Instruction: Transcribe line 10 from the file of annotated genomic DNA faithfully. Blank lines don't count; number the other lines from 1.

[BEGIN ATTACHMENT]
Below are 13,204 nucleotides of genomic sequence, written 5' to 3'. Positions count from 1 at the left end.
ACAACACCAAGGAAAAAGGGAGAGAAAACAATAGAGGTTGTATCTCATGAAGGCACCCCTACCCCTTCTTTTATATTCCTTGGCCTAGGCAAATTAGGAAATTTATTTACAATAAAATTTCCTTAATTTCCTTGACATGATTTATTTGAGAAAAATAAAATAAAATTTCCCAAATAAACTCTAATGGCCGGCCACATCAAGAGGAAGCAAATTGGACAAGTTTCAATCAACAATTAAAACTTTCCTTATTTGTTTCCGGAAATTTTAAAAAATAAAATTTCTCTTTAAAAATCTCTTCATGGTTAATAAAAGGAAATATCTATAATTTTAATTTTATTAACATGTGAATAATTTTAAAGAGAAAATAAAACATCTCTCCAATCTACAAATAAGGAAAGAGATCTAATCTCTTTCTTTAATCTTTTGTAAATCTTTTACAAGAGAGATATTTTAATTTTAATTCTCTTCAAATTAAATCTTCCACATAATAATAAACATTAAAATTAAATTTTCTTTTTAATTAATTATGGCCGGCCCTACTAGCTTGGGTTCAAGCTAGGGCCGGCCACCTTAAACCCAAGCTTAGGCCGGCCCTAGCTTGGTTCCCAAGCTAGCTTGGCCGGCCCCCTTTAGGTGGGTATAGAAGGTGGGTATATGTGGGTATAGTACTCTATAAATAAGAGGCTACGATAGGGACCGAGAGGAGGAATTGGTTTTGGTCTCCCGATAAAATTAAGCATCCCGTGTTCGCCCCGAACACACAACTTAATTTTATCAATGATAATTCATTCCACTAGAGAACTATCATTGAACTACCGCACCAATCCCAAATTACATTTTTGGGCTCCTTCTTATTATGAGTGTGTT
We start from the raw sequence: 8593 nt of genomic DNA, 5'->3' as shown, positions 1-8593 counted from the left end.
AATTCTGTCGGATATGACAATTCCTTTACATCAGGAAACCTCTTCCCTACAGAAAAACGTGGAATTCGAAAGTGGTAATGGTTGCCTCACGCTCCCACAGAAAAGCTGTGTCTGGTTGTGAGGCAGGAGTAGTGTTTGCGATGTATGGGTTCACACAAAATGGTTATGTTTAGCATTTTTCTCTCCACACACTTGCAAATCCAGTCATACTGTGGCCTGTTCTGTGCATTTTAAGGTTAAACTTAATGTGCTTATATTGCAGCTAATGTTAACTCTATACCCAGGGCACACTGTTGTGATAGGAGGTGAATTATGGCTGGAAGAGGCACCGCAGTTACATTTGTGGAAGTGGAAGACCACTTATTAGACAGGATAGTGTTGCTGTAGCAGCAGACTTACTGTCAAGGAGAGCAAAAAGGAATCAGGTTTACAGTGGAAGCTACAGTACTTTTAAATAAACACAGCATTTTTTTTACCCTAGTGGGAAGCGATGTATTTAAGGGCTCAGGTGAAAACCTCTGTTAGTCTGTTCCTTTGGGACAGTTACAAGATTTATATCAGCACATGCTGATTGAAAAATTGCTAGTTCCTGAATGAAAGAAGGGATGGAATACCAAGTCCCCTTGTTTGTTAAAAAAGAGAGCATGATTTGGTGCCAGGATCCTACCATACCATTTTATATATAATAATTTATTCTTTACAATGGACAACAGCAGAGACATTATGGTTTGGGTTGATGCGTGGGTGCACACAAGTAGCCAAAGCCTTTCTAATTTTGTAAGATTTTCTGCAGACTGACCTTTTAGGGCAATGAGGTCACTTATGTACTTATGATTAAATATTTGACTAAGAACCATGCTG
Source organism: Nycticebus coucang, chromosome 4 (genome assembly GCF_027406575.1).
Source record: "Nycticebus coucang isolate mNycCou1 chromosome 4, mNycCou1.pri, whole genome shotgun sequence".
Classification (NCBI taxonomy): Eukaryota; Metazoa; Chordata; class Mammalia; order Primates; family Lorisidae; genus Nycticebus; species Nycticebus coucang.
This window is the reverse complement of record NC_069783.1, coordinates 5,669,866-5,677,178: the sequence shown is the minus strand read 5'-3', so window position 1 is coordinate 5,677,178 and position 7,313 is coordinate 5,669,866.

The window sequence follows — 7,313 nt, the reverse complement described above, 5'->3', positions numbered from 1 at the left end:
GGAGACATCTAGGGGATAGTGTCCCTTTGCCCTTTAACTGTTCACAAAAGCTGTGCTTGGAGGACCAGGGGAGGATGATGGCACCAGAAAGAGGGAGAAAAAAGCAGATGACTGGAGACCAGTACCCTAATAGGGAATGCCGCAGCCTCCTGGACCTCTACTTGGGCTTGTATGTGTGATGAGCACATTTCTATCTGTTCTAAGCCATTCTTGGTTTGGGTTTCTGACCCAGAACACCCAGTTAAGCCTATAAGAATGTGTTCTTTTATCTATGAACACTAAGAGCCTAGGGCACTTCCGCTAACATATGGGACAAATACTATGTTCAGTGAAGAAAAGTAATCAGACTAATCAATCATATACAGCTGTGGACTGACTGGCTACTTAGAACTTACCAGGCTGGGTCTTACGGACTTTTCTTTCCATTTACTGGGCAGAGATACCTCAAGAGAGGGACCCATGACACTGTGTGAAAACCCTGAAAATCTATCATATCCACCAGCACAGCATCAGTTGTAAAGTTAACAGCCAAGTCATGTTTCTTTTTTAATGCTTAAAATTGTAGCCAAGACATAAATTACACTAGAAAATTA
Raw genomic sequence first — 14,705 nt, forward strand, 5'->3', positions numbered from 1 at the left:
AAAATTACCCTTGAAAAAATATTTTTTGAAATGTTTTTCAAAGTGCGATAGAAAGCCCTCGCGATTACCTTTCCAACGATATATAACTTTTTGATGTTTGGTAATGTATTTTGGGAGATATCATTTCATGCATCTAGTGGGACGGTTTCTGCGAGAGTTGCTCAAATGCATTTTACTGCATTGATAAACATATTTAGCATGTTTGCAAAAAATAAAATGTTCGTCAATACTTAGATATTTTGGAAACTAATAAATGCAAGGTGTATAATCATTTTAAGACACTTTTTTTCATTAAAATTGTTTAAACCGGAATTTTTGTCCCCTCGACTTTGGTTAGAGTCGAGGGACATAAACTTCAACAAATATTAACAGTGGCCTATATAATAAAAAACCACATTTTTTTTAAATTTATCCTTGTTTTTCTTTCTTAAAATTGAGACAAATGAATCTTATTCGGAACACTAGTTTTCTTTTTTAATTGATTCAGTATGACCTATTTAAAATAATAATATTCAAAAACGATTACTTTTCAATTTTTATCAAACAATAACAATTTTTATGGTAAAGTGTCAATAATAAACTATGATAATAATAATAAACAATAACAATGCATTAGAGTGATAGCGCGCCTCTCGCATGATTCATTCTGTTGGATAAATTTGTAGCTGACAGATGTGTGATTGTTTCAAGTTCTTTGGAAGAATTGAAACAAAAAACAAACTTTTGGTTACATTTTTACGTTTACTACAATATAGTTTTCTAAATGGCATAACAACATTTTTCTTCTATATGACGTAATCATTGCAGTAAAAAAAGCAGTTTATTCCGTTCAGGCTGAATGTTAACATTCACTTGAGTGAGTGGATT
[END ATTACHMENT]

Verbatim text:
GGAGACATCTAGGGGATAGTGTCCCTTTGCCCTTTAACTGTTCACAAAAGCTGTGCTTGGAGGACCAGGGGAGGATGATGGCACCAGAAAGAGGGAGAAAAAAGCAGATGACTGGAGACCAGTACCCTAATAGGGAATGCCGCAGCCTCCTGGACCTCTACTTGGGCTTGTATGTGTGATGAGCACATTTCTATCTGTTCTAAGCCATTCTTGGTTTGGGTTTCTGACCCAGAACACCCAGTTAAGCCTATAAGAATGTGTTCTTTTATCTATGAACACTAAGAGCCTAGGGCACTTCCGCTAACATATGGGACAAATACTATGTTCAGTGAAGAAAAGTAATCAGACTAATCAATCATATACAGCTGTGGACTGACTGGCTACTTAGAACTTACCAGGCTGGGTCTTACGGACTTTTCTTTCCATTTACTGGGCAGAGATACCTCAAGAGAGGGACCCATGACACTGTGTGAAAACCCTGAAAATCTATCATATCCACCAGCACAGCATCAGTTGTAAAGTTAACAGCCAAGTCATGTTTCTTTTTTAATGCTTAAAATTGTAGCCAAGACATAAATTACACTAGAAAATTA